US sees strategic role for Vietnam's southern port

Dan De Luce
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Leon Panetta speaks to the crew of the USNS Richard E. Byrd at Vietnam's Cam Ranh Bay

US Secretary of Defense Leon Panetta speaks to the crew of the USNS Richard E. Byrd as it is docked at Vietnam's Cam Ranh Bay. Panetta has said the former port used by US forces in the Vietnam War could play a pivotal role in the American military's shift towards the Asia-Pacific

US Defense Secretary Leon Panetta said Sunday a former port used by US forces in the Vietnam War could play a pivotal role in the American military's shift towards the Asia-Pacific.

Panetta's visit to Cam Ranh Bay was the first by a Pentagon chief since the end of the Vietnam War in 1975, and the highly symbolic trip reflected Washington's efforts to deepen ties with its former enemy as it seeks to counter China's growing power.

"Access for US naval ships into this facility is a key component of this relationship and we see a tremendous potential here," he told reporters on the deck of the USNS Richard E. Byrd, an American naval cargo ship currently at the port.

With new plans to shift the majority of the US naval fleet to the Pacific by 2020, Panetta described the deep-water harbour as strategically vital.

"It will be particularly important to be able to work with partners like Vietnam, to be able to use harbours like this, as we move our ships from our ports on the West Coast, (and) our stations here in the Pacific," he said.

Cam Rahn Bay is one the region's best natural harbours and the United States sees it an ideal spot to bolster an American naval presence in the contested South China Sea.

Vietnam recently started allowing foreign navies, including the United States, to use Cam Rahn Bay to resupply and undergo repairs. But the number of visits per year is restricted, and US commanders would like to have expanded access to the harbour, possibly including warships, analysts say.

Panetta's trip reflected the transformation of US relations with Vietnam as well as a growing rivalry between China and the United States, with the South China Sea at the centre of the competition.

Looking out on a bay that was once teeming with US naval ships during the peak of the Vietnam war, Panetta spoke of the "arc of history" in which a bitter war had given way to a new era.

"For me personally, this is a very emotional moment," he said.

The Pentagon chief said "a great deal of blood was spilled in this war on all sides," but he hoped that "out of all of that sacrifice, we can build a strong partnership between both of our countries that looks to the future."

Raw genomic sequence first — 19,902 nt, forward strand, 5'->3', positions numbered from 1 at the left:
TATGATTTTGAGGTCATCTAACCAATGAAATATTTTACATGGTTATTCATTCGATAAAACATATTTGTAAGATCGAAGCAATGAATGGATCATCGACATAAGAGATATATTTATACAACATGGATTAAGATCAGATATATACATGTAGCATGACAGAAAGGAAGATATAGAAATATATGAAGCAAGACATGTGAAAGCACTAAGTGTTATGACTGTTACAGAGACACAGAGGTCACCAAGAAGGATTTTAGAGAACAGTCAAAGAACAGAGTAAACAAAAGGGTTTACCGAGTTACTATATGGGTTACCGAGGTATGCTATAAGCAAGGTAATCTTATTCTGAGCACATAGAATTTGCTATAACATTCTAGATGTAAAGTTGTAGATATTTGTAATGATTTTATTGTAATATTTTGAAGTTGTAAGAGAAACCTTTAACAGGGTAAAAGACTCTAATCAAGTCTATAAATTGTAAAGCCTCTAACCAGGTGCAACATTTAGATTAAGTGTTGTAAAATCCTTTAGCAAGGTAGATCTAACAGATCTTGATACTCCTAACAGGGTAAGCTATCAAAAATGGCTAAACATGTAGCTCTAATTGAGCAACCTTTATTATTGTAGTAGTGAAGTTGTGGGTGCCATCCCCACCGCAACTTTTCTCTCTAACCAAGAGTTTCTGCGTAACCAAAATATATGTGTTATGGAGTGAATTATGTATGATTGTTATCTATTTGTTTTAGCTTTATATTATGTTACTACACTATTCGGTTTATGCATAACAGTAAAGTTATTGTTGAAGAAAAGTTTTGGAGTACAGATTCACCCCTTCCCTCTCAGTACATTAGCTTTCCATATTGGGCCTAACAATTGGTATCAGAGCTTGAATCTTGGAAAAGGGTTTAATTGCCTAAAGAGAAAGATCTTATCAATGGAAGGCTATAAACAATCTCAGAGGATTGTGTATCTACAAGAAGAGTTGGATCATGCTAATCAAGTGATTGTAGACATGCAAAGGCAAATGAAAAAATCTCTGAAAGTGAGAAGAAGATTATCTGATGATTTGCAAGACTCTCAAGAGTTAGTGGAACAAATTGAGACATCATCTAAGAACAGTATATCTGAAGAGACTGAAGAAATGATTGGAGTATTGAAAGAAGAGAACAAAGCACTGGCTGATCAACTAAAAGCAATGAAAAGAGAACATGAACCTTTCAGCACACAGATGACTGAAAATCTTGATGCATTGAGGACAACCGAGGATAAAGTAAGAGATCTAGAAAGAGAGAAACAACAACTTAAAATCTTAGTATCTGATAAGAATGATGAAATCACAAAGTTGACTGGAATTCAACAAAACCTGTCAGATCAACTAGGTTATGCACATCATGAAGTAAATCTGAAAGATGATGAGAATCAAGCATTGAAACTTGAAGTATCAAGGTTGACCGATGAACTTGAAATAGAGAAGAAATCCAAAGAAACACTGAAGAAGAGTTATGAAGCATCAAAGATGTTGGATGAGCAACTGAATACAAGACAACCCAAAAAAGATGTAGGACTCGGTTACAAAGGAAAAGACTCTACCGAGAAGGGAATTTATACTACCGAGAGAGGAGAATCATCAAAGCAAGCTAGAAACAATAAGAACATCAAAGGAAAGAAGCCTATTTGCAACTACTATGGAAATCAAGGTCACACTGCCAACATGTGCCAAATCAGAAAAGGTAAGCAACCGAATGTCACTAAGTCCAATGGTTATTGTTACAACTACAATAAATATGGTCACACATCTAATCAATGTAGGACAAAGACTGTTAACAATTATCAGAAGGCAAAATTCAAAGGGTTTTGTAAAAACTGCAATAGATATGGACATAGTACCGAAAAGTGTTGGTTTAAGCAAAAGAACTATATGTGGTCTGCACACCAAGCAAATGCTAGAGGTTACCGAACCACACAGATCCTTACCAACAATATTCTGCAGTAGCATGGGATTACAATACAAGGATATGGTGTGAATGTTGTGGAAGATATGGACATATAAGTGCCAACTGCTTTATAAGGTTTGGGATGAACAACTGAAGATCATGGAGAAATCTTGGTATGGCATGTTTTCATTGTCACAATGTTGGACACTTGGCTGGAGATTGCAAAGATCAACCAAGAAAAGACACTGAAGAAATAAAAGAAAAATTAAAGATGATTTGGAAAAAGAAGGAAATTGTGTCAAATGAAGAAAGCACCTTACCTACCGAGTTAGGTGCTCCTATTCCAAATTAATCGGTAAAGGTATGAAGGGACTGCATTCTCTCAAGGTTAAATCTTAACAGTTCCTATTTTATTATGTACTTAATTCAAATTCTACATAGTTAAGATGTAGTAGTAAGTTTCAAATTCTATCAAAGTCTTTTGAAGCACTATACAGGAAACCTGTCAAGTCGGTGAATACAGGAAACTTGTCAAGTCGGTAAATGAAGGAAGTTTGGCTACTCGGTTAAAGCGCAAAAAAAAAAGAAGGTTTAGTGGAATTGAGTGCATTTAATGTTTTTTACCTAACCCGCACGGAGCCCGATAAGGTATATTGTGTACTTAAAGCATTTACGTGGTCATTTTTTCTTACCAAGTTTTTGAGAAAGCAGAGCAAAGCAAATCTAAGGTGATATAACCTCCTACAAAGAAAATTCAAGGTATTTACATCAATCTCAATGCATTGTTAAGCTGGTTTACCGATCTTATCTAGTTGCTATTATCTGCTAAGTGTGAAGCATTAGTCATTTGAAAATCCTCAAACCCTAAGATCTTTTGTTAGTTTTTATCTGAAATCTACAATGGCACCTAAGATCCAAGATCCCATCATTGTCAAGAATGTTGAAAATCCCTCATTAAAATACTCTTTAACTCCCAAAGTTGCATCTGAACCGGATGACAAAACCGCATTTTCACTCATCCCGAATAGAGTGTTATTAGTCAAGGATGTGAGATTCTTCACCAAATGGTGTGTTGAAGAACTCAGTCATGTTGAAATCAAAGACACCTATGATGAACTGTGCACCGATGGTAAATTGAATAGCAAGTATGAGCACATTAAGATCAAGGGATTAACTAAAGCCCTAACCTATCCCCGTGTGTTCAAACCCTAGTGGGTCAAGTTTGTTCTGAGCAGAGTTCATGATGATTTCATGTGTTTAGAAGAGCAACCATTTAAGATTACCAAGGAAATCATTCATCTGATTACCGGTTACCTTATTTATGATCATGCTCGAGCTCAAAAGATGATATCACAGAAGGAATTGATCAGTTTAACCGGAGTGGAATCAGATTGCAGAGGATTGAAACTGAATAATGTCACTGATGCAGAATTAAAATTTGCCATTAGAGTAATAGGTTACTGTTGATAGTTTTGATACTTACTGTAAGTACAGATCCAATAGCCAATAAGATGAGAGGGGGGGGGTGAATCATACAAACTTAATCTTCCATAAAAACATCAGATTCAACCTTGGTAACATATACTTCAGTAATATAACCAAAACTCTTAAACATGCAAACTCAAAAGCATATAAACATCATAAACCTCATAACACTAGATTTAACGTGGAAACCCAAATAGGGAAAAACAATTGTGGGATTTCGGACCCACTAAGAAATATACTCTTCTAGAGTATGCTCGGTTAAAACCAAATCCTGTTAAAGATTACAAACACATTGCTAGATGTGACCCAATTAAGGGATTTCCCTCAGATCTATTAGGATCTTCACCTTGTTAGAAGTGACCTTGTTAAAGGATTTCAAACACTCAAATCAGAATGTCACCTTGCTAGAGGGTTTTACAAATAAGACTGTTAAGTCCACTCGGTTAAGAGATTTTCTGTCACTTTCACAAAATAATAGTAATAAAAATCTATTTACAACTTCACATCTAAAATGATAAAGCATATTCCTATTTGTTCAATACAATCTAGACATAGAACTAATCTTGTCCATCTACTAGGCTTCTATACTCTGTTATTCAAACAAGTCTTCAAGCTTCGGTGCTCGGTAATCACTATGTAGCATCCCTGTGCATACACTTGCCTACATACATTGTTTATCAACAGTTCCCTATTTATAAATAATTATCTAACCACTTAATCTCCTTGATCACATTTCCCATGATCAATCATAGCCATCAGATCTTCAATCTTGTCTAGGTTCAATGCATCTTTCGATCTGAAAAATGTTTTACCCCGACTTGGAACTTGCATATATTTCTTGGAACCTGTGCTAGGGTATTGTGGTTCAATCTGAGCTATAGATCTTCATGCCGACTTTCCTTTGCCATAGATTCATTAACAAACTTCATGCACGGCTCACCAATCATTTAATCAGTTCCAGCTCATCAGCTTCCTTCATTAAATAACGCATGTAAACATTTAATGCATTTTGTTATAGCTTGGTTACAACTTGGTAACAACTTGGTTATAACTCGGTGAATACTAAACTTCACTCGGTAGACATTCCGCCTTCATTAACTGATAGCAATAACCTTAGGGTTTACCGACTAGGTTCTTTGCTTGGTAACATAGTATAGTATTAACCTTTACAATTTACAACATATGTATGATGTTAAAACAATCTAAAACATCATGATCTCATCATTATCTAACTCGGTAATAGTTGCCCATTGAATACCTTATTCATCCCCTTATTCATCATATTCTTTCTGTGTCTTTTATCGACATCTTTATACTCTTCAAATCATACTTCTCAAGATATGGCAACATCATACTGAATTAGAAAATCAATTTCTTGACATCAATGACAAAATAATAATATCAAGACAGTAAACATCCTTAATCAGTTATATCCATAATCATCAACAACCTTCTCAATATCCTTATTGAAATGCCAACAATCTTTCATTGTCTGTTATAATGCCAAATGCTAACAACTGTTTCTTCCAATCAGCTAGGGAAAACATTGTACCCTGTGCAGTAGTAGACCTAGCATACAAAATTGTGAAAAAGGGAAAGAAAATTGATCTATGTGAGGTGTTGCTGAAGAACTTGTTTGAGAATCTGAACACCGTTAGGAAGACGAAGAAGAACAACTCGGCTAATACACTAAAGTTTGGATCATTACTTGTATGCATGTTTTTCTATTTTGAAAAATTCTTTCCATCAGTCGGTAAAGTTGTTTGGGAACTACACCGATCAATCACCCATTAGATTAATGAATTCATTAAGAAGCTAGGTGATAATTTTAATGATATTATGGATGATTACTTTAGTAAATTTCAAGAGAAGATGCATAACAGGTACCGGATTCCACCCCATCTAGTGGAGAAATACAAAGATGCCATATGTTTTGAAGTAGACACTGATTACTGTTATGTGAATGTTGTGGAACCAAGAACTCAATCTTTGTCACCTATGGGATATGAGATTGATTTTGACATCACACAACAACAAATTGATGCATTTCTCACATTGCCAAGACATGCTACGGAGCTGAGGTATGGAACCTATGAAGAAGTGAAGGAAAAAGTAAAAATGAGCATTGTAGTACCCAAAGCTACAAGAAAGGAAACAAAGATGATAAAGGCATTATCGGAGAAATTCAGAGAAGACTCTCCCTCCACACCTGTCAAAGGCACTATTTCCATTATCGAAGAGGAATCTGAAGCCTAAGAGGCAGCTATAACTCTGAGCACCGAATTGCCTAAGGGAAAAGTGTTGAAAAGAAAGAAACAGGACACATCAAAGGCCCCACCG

The two countries signed a memorandum on defence cooperation last year and Panetta will meet with high ranking Vietnamese officials, including the defence minister, in Hanoi during his two-day visit to discuss how to fulfil the agreement.

"We've come a long way, particularly with regards to our defence relationship," he said in the blazing sunshine on deck, adding that now he wanted "to take this relationship to the next level."

Cam Ranh Bay was one of three main hubs used by US forces in the war. The Vietnamese later leased the area to the Soviet Union, which used it during the Cold War, but the Russians left the base in 2002.

The Pentagon's plan to send more ships to the Pacific, unveiled Saturday during a speech by Panetta at a security summit in Singapore, reflects US concern over China's rising economic and military might. But Panetta insisted the strategy was not a challenge to Beijing.

China claims all of the South China Sea, which is believed to encompass huge oil and gas reserves. One-third of global seaborne trade passes through the region.

Panetta, who is on a nine-day regional tour, also said the US wants to work with Vietnam on "maritime issues," including on a code of conduct for all nations using the South China Sea, and on improving "freedom of navigation in our oceans."

Hanoi and Beijing, which have rival claims to the Spratly Islands and a long-standing dispute over the Paracel island group, have frequent diplomatic spats over fishing rights and oil exploration in the area.

Analysts say a more aggressive approach from China in the South China Sea has prompted Vietnam to forge closer defence cooperation with its former foe the United States.